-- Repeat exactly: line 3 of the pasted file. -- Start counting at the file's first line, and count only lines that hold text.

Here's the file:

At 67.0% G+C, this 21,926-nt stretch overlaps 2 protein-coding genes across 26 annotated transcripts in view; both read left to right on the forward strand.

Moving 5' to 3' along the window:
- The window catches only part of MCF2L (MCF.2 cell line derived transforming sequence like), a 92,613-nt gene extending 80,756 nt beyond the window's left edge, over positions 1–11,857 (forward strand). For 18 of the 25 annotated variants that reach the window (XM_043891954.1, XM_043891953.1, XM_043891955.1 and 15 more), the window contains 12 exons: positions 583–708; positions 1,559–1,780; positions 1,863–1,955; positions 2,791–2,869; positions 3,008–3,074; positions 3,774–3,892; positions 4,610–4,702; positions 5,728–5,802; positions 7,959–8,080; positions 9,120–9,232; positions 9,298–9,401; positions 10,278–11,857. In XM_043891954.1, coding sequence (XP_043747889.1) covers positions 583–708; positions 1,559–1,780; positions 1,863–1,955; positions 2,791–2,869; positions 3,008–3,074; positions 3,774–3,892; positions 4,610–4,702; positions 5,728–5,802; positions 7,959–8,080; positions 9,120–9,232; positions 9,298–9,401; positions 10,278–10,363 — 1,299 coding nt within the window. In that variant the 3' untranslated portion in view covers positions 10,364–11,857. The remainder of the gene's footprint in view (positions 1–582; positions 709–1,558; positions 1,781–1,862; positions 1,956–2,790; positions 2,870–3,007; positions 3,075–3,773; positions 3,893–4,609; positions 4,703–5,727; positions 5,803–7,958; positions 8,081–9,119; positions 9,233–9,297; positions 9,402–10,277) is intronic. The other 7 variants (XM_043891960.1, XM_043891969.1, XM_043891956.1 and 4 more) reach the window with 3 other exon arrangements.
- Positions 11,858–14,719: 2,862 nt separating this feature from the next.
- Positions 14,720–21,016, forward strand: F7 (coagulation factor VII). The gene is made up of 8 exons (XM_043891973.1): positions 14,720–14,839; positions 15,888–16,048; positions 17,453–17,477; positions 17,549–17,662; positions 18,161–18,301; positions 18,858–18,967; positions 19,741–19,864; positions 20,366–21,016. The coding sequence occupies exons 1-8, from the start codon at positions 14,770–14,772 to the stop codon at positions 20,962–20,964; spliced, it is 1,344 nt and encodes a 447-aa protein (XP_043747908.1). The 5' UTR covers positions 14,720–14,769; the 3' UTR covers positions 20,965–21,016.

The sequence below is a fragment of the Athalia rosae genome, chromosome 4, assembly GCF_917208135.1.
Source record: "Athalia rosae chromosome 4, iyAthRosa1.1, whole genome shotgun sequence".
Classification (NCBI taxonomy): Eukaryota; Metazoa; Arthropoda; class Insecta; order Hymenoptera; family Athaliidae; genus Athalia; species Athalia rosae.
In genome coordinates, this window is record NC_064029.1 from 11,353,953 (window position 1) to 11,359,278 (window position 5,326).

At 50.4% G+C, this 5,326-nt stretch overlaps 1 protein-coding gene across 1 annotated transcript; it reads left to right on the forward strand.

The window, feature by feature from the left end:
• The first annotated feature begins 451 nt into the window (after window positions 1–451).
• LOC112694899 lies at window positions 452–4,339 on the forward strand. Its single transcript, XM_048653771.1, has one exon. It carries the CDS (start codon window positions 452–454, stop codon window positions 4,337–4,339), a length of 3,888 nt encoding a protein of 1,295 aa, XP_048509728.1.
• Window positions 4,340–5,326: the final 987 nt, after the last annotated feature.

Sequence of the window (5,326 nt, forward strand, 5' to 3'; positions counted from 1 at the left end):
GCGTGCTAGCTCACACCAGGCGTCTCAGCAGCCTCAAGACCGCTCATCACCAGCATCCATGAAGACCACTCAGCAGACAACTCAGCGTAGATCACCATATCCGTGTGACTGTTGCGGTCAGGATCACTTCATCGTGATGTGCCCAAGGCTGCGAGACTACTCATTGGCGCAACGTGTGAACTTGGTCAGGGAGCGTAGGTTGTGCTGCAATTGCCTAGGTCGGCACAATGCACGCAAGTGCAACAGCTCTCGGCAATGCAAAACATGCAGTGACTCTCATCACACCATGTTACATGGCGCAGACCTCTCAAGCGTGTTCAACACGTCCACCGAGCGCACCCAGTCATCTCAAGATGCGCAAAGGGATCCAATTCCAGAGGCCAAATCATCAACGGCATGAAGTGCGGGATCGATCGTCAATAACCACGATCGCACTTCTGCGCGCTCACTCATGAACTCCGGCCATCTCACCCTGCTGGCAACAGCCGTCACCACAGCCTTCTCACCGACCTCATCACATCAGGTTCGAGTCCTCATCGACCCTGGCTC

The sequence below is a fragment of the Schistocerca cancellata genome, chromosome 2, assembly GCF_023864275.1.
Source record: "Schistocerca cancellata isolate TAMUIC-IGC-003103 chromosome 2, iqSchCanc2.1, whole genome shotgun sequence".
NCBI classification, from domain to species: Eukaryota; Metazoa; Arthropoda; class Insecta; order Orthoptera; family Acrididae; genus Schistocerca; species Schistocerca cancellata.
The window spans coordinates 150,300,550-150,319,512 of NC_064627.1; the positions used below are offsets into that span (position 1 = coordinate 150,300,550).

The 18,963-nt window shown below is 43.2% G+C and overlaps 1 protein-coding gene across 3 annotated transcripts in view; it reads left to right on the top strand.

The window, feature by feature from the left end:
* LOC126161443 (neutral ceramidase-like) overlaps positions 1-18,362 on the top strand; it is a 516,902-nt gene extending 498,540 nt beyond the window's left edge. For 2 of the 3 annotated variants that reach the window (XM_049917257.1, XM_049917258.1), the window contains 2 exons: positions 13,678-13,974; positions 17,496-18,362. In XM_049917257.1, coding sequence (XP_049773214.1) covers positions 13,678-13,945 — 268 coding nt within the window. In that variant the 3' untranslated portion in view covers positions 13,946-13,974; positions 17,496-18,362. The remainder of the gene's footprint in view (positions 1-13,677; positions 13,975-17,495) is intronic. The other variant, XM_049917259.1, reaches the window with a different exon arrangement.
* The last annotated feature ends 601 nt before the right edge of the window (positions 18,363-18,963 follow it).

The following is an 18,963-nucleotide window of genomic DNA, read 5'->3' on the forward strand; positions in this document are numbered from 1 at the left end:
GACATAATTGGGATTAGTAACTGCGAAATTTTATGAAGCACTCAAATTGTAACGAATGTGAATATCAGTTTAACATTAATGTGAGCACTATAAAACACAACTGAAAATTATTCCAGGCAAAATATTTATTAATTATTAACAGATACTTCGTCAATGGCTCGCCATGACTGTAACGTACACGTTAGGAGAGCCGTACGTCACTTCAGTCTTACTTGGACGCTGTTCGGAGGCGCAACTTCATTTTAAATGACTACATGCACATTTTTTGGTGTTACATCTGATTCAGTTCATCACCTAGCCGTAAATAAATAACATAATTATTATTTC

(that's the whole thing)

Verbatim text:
- The window catches only part of MCF2L (MCF.2 cell line derived transforming sequence like), a 92,613-nt gene extending 80,756 nt beyond the window's left edge, over positions 1–11,857 (forward strand). For 18 of the 25 annotated variants that reach the window (XM_043891954.1, XM_043891953.1, XM_043891955.1 and 15 more), the window contains 12 exons: positions 583–708; positions 1,559–1,780; positions 1,863–1,955; positions 2,791–2,869; positions 3,008–3,074; positions 3,774–3,892; positions 4,610–4,702; positions 5,728–5,802; positions 7,959–8,080; positions 9,120–9,232; positions 9,298–9,401; positions 10,278–11,857. In XM_043891954.1, coding sequence (XP_043747889.1) covers positions 583–708; positions 1,559–1,780; positions 1,863–1,955; positions 2,791–2,869; positions 3,008–3,074; positions 3,774–3,892; positions 4,610–4,702; positions 5,728–5,802; positions 7,959–8,080; positions 9,120–9,232; positions 9,298–9,401; positions 10,278–10,363 — 1,299 coding nt within the window. In that variant the 3' untranslated portion in view covers positions 10,364–11,857. The remainder of the gene's footprint in view (positions 1–582; positions 709–1,558; positions 1,781–1,862; positions 1,956–2,790; positions 2,870–3,007; positions 3,075–3,773; positions 3,893–4,609; positions 4,703–5,727; positions 5,803–7,958; positions 8,081–9,119; positions 9,233–9,297; positions 9,402–10,277) is intronic. The other 7 variants (XM_043891960.1, XM_043891969.1, XM_043891956.1 and 4 more) reach the window with 3 other exon arrangements.